Argued June 13, 1876
Decided September 19, 1876
Albert Stickney for the appellant. Frank Loomis for the respondent.
We think this judgment must be reversed upon the ground that it clearly appears that the portmanteau was taken in charge by the defendant and transported to New York, and there deposited by it in its baggage-room. The defendant thus incurred the responsibility of a warehouseman, at least, without regard to the question which has been argued whether it became liable as a common carrier. When the plaintiff demanded the article it had disappeared, and no account is given of the cause of such disappearance. This is prima facie evidence of negligence. ( Steers v. Liv., N.Y. and P. Sts. Co., 57 N.Y., 1.) The facts proved show that the loss was quite as likely to have arisen from a misdelivery as from theft. There was no evidence that there had been any burglary or larceny in the room, or that any other baggage was missing. It is true that the person in charge of the baggage-room testifies that although he personally made all the deliveries he did not deliver this portmanteau to any one; still, if he delivered it by mistake, it is quite possible that he would have no recollection of having done so; and the facts testified to by him, if he is accurate in his statements, show that it is scarcely possible that the portmanteau could have got out of the room without his having delivered it.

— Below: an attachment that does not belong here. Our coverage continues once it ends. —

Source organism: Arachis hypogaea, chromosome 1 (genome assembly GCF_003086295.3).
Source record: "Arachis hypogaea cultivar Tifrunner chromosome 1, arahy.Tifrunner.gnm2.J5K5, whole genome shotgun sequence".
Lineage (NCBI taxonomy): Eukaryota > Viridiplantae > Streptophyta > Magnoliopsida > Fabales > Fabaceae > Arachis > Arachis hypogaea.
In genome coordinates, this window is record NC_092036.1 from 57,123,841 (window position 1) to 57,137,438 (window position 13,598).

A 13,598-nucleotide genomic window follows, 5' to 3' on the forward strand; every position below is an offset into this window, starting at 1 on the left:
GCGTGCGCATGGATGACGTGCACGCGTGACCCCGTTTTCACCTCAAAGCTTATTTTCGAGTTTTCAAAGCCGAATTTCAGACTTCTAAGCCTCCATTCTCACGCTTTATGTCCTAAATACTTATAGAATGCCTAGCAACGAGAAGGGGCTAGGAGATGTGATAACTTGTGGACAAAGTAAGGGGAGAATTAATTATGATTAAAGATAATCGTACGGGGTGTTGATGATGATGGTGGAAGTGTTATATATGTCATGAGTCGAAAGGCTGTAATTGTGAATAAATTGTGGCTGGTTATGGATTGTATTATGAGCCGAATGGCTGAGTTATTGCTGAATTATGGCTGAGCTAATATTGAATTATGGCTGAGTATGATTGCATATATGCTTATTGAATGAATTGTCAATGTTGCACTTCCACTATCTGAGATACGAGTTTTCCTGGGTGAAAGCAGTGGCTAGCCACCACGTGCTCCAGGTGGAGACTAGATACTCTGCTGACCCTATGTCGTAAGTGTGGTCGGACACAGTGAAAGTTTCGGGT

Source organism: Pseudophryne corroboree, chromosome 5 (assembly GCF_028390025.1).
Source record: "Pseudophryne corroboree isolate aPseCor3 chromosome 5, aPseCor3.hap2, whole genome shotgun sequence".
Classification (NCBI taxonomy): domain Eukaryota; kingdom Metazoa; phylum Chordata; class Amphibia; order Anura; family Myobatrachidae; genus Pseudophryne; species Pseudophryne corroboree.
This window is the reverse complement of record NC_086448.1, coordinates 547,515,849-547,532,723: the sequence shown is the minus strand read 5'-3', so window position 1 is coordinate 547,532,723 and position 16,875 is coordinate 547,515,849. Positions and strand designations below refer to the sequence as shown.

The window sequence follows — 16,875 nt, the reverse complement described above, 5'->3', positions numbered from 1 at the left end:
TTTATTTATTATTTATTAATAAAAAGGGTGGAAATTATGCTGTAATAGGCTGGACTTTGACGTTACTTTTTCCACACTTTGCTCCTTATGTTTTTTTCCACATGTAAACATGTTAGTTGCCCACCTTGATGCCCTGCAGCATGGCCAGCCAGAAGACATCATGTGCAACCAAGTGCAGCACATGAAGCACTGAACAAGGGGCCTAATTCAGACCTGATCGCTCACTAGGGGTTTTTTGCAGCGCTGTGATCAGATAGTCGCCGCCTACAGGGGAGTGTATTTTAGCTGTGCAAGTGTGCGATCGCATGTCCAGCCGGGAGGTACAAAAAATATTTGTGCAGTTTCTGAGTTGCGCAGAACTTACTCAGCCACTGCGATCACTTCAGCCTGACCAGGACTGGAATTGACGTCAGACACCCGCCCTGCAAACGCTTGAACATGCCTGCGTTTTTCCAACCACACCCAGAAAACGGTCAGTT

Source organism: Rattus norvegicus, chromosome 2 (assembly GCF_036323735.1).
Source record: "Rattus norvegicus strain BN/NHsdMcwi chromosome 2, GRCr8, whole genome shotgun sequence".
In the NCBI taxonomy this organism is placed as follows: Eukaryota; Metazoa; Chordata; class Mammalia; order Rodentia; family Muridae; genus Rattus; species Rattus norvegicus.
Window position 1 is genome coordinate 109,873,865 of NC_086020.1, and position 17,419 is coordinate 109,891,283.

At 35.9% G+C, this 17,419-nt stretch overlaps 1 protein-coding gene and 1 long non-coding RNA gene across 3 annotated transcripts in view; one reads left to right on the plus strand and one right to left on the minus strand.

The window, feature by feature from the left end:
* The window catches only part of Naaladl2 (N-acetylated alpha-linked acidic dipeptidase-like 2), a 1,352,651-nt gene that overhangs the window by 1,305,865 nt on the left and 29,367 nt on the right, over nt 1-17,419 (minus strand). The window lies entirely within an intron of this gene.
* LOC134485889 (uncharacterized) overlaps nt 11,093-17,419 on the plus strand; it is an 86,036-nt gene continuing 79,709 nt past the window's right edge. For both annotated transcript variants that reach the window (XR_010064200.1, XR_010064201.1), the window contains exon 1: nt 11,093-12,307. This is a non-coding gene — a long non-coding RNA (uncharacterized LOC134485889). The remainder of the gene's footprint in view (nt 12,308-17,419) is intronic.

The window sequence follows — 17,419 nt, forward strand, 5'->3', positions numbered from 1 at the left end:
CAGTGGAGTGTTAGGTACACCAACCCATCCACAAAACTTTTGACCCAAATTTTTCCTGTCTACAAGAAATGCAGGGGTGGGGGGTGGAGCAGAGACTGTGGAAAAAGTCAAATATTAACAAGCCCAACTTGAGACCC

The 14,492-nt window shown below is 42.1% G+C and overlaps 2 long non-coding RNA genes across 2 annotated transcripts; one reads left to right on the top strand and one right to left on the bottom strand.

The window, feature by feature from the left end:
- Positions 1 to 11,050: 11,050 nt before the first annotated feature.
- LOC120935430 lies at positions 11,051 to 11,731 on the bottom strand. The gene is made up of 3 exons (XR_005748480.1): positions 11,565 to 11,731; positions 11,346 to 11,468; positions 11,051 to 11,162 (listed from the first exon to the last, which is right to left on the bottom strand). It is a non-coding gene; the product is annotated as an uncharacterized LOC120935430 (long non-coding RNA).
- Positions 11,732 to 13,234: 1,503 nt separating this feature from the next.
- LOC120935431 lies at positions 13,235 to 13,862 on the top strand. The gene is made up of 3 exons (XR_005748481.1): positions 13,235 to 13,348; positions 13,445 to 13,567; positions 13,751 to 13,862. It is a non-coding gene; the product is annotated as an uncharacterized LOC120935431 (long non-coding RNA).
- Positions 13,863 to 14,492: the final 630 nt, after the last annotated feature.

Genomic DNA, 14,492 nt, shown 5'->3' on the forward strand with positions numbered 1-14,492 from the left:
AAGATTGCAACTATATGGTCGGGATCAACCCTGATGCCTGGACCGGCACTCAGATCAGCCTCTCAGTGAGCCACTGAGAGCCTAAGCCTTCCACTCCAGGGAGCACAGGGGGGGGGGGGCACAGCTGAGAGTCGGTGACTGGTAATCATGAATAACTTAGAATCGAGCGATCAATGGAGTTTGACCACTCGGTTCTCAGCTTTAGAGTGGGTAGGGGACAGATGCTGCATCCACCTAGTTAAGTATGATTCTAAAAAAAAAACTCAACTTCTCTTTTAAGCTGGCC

Upon this evidence the question of negligence was one of fact which should have been submitted to the jury, as requested by the plaintiff's counsel. The proof of the general care, with which the baggage-room and its contents were guarded, was not sufficient to establish conclusively that there was no want of care in this particular instance. ( Burnell v. The N.Y. Cen. R.R. Co., 45 N.Y., 184.)
The judgment must be reversed and a new trial ordered, with costs to abide the event.